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Understanding the Increase in Disability Insurance Benefit Receipt in the United States

Listed author(s):
  • Jeffrey B. Liebman

The share of working-age Americans receiving disability benefits from the federal Disability Insurance (DI) program has increased significantly in recent decades, from 2.2 percent in the late 1970s to 3.6 percent in the years immediately preceding the 2007-2009 recession and 4.6 percent in 2013. With the federal Disability Insurance Trust Fund currently projected to be depleted in 2016, Congressional action of some sort is likely to occur within the next several years. It is therefore a good time to sort out the competing explanations for the increase in disability benefit receipt and to review some of the ideas that economists have put forth for reforming US disability programs.

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Article provided by American Economic Association in its journal Journal of Economic Perspectives.

Volume (Year): 29 (2015)
Issue (Month): 2 (Spring)
Pages: 123-150

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Handle: RePEc:aea:jecper:v:29:y:2015:i:2:p:123-50
Note: DOI: 10.1257/jep.29.2.123
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  1. Congressional Budget Office, 2012. "Policy Options for the Social Security Disability Insurance Program," Reports 43421, Congressional Budget Office.
  2. Richard Burkhauser & Mary C. Daly, 2011. "The Declining Work and Welfare of People with Disabilities," Books, American Enterprise Institute, number 7631, September.
  3. repec:cbo:report:43421 is not listed on IDEAS
  4. Congressional Budget Office, 2012. "Policy Options for the Social Security Disability Insurance Program," Reports 43421, Congressional Budget Office.
  5. Andreas I. Mueller & Jesse Rothstein & Till M. von Wachter, 2016. "Unemployment Insurance and Disability Insurance in the Great Recession," Journal of Labor Economics, University of Chicago Press, vol. 34(S1), pages 445-475.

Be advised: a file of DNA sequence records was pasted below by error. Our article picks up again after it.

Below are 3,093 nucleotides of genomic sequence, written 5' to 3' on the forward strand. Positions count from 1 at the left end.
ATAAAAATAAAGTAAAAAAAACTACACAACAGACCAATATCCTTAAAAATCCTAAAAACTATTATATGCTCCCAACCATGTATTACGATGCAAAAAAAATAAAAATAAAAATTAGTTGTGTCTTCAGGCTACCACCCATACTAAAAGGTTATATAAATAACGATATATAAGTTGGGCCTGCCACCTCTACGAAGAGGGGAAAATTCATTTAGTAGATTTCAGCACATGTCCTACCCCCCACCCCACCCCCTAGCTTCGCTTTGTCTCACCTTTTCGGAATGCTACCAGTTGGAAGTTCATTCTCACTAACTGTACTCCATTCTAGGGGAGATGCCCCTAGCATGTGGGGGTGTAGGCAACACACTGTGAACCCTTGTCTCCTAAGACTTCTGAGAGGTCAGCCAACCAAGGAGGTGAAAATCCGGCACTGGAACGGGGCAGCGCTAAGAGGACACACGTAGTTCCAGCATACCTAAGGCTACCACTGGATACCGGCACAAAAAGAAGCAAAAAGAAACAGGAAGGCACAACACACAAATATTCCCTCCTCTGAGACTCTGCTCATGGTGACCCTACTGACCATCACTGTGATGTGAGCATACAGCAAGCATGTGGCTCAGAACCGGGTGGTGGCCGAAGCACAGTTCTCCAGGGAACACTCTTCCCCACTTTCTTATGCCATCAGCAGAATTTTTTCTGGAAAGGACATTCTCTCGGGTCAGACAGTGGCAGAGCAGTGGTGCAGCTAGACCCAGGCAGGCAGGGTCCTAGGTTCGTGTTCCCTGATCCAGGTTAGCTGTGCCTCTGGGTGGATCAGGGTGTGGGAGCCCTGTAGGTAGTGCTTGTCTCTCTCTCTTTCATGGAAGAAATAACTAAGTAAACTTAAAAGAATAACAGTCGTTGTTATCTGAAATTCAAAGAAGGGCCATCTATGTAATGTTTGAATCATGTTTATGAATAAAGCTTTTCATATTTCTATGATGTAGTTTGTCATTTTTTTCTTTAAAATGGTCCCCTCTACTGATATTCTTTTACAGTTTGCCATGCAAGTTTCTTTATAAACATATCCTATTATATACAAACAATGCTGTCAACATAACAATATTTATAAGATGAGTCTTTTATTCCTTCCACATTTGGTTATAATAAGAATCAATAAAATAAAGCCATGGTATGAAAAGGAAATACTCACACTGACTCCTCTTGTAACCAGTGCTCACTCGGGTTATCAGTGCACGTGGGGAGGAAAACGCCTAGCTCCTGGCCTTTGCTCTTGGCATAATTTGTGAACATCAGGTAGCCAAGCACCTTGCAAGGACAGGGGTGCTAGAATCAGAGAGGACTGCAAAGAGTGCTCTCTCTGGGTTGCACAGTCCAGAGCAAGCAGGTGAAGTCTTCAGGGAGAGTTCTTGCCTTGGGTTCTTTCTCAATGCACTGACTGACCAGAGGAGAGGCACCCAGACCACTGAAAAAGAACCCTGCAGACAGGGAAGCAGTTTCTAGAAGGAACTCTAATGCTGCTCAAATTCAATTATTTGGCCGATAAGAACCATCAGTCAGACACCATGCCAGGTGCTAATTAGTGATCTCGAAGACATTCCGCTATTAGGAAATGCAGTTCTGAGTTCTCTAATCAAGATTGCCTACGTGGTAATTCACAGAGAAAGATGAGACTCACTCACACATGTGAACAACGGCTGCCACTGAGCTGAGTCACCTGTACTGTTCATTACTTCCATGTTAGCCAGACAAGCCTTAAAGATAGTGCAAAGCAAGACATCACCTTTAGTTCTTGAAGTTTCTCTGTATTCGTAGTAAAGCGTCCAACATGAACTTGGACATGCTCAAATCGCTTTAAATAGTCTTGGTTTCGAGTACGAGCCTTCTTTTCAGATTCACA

6. David Autor & Nicole Maestas & Kathleen Mullen & Alexander Strand, 2011. "Does Delay Cause Decay? The Effect of Administrative Decision Time on the Labor Force Participation and Earnings of Disability Applicants," Working Papers wp258, University of Michigan, Michigan Retirement Research Center.
  7. Mark Duggan & Scott A. Imberman, 2009. "Why Are the Disability Rolls Skyrocketing? The Contribution of Population Characteristics, Economic Conditions, and Program Generosity," NBER Chapters,in: Health at Older Ages: The Causes and Consequences of Declining Disability among the Elderly, pages 337-379 National Bureau of Economic Research, Inc.
  8. Nicole Maestas & Kathleen J. Mullen & Alexander Strand, 2013. "Does Disability Insurance Receipt Discourage Work? Using Examiner Assignment to Estimate Causal Effects of SSDI Receipt," American Economic Review, American Economic Association, vol. 103(5), pages 1797-1829, August.
  9. David H. Autor & Mark G. Duggan, 2006. "The Growth in the Social Security Disability Rolls: A Fiscal Crisis Unfolding," Journal of Economic Perspectives, American Economic Association, vol. 20(3), pages 71-96, Summer.
  10. Till von Wachter & Jae Song & Joyce Manchester, 2011. "Trends in Employment and Earnings of Allowed and Rejected Applicants to the Social Security Disability Insurance Program," American Economic Review, American Economic Association, vol. 101(7), pages 3308-3329, December.
  11. David H. Autor & Mark G. Duggan, 2003. "The Rise in the Disability Rolls and the Decline in Unemployment," The Quarterly Journal of Economics, Oxford University Press, vol. 118(1), pages 157-206.
  12. Moore, Timothy J., 2015. "The employment effects of terminating disability benefits," Journal of Public Economics, Elsevier, vol. 124(C), pages 30-43.
  13. repec:aei:rpbook:24945 is not listed on IDEAS
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